- Page 1Skulpt Chisel
- Page 2 Tracking, Battery Life and Verdict
Skulpt Chisel – Tracking and App
From the app you can test an individual muscle or perform a quick general body test. The latter will walk you through step by step, testing the necessary muscles for an average reading. The lights on the sensor will illuminate to let you know the Chisel is ready and you then need to give it a quick spray of water across the sensors. You then hold the sensors against the muscle until the app tells you it’s taken a reading and the lights across the edge change colour. The app gives you guidance on the correct placement of the sensor and also directs you to YouTube videos if you need extra instruction.
It’s generally a painless process, but you have to respray between every individual test. I found my quadriceps were also more difficult than others to get a reading from, and I had to press the sensors quite hard against my thigh.
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Skulpt claims its results are five times more accurate than bioimpedance scales. During my weeks of testing the results have been as accurate as I would expect, based on what I know of my own physiology. During weeks where I’ve been regimented in my diet, my body fat percentage would decrease or stay stable, but over periods where I wasn’t as strict, it would increase as expected. As results are provided to a decimal place, you can track fluctuations to a relatively small degree.
As an aside, the Royal College of Nursing considers 8-20% body fat a healthy range for men aged 20-39, and 21-33% for women aged 20-39. Where it came to the MQ metric, results correlated with what I expected as well. I’ve always had a proportionately large chest (99 MQ) and well-developed hamstrings (99MQ), but comparatively small calves (76 MQ) and biceps (92 MQ).
However, both body fat and Muscle Quality tests were still susceptible to occasionally fluctuating or erroneous readings. I found MQ in particular to be the far more susceptible of the two. Tests across a few weeks could occasionally swing by as much as 10 points between tests. It was typically obvious if results were off due to the disparity in numbers, and re-positioning and re-testing would eventually get a more accurate result.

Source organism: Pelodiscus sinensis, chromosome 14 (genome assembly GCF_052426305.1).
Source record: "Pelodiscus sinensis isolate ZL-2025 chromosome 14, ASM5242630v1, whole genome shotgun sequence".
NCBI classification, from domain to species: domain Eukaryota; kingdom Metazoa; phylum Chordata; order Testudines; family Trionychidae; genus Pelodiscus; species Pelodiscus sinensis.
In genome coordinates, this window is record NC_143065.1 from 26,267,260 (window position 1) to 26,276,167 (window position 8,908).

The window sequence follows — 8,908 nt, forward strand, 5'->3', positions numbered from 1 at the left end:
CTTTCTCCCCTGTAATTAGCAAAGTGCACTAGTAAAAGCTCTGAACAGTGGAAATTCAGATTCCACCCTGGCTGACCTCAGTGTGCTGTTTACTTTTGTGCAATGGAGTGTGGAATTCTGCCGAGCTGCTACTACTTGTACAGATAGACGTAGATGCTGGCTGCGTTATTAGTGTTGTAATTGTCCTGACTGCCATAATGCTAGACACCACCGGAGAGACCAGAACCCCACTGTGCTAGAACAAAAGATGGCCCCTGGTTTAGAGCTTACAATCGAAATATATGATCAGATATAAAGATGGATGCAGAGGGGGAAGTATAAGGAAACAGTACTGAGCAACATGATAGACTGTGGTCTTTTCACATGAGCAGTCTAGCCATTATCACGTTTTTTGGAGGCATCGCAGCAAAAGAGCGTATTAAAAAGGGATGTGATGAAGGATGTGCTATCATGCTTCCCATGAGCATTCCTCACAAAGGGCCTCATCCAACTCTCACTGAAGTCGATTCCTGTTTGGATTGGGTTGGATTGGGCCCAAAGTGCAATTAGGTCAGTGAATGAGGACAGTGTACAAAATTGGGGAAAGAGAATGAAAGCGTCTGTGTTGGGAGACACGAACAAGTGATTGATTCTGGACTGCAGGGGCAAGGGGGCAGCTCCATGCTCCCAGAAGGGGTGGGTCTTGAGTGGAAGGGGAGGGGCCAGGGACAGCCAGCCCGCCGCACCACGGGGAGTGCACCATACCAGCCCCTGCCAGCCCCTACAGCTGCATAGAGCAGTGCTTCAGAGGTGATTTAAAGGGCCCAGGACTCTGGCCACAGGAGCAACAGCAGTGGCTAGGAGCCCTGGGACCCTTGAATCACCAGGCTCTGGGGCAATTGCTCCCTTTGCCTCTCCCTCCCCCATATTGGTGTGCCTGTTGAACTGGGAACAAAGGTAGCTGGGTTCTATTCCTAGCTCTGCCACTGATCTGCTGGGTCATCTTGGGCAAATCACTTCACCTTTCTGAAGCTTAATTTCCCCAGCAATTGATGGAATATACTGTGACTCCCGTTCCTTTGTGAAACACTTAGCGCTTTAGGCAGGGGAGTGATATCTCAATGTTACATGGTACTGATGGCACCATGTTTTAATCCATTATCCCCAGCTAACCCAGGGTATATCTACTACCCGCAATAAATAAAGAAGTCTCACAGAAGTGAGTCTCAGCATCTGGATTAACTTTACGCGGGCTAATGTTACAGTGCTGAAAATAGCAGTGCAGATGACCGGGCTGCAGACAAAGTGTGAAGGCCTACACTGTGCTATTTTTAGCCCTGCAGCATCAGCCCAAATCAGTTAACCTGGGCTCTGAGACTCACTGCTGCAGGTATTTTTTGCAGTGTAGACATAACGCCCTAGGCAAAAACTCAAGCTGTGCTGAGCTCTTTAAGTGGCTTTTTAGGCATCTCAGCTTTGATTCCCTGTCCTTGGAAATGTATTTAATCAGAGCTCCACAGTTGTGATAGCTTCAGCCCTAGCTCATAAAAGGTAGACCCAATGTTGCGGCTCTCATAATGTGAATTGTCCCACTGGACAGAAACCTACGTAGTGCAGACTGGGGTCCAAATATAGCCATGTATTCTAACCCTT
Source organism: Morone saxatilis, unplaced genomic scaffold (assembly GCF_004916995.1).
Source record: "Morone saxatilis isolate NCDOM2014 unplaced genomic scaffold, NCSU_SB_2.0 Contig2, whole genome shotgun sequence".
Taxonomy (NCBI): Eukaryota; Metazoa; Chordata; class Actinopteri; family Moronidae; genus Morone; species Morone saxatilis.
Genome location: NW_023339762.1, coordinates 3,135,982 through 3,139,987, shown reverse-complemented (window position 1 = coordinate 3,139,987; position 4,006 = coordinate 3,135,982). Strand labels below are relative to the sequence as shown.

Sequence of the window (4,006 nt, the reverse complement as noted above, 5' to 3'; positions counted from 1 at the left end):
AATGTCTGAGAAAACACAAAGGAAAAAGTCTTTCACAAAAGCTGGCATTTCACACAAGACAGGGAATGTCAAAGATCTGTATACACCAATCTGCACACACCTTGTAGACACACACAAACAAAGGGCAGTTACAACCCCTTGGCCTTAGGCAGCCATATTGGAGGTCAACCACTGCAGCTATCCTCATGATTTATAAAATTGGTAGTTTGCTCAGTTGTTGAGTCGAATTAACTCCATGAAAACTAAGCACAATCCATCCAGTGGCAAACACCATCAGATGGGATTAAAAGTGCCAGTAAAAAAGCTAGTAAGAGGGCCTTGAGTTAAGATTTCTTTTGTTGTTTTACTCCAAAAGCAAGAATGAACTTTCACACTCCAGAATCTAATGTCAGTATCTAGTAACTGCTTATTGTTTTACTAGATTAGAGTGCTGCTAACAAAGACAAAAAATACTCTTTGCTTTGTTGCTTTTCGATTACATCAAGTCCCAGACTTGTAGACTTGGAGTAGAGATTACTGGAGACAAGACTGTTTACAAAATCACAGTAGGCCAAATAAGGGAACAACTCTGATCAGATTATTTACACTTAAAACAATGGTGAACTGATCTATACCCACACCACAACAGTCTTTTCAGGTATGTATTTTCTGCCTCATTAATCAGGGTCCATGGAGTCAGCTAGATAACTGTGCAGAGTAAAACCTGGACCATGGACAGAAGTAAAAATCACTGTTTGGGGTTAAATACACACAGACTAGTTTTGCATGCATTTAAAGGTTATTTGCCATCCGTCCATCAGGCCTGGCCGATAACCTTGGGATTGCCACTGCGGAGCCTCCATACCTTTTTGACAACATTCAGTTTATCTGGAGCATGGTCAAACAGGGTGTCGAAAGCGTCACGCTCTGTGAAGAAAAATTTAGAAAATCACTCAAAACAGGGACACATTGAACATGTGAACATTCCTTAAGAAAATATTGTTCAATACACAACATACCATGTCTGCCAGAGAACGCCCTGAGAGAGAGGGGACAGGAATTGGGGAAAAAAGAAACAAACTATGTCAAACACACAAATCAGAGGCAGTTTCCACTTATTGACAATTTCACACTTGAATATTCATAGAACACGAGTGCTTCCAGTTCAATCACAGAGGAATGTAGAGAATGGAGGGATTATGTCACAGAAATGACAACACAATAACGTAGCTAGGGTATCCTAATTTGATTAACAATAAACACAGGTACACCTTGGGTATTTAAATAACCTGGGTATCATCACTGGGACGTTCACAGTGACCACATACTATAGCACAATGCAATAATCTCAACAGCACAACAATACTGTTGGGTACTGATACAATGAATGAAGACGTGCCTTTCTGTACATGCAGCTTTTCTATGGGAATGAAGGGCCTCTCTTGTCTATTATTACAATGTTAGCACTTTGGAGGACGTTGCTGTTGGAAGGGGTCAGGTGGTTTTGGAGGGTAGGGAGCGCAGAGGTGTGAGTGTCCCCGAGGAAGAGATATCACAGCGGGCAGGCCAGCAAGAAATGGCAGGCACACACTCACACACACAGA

The false results made the process more fiddly than I would have liked, and had me occasionally second guessing the Skulpt’s findings.
For simple readings and results, the app does a decent enough job of providing the necessary information clearly. But it’s supposed to give you guidance and advice based on those results and what you set as your training target. When it comes to this, it falls short.
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I tested using the Android app. You get some simple advice on nutrition, telling you how many calories you should consume and which individual macros (e.g. what proportion of carbohydrates, fats and proteins), but that’s all. I also didn’t necessarily agree with the advice it was giving me on diet.
There’s certainly a lot of potential for the Muscle Quality metric to be applied to training programmes, but at present it requires a lot of user knowledge rather than guidance from the app. I would have loved to have gotten training advice that aimed to address any weak links more specifically.
Skulpt Chisel – Battery life
The Chisel will last several weeks on a single charge. Charging it only requires you to drop it into its cradle, which also acts as a good place to store the device when not in use. This helps ensure it stays charged when you need it.
Should I buy the Skulpt Chisel?
The Skulpt Chisel, by its design, is quite a niche product. If you have a lot of body fat to lose, having such granular information is going to be overkill and you’ll be better served just by using the mirror and photographs to track your progress.
Really, the Chisel is better geared towards those already at a relatively low body fat percentage and who actively weight train. For bodybuilders and figure athletes it will provide useful insights into your body composition and help you to track how your nutrition, diet and training are impacting your goals. If you’re a personal trainer, it can be a handy tool to measure client’s progress, which will go some way to justify the expense, too.
The Muscle Quality metric isn’t particularly groundbreaking, but the body fat percentage reading per muscle will be useful for people who want to know what needs work and development.
The app is rather basic and could do a better job of making the data more useful. As a simple and accurate body fat analyser, the Chisel does a good job, but unfortunately it’s not quite the step up from breaking out a classic pair of calipers that I was hoping for.
An accurate body fat analyser that is still a little too fiddly to use.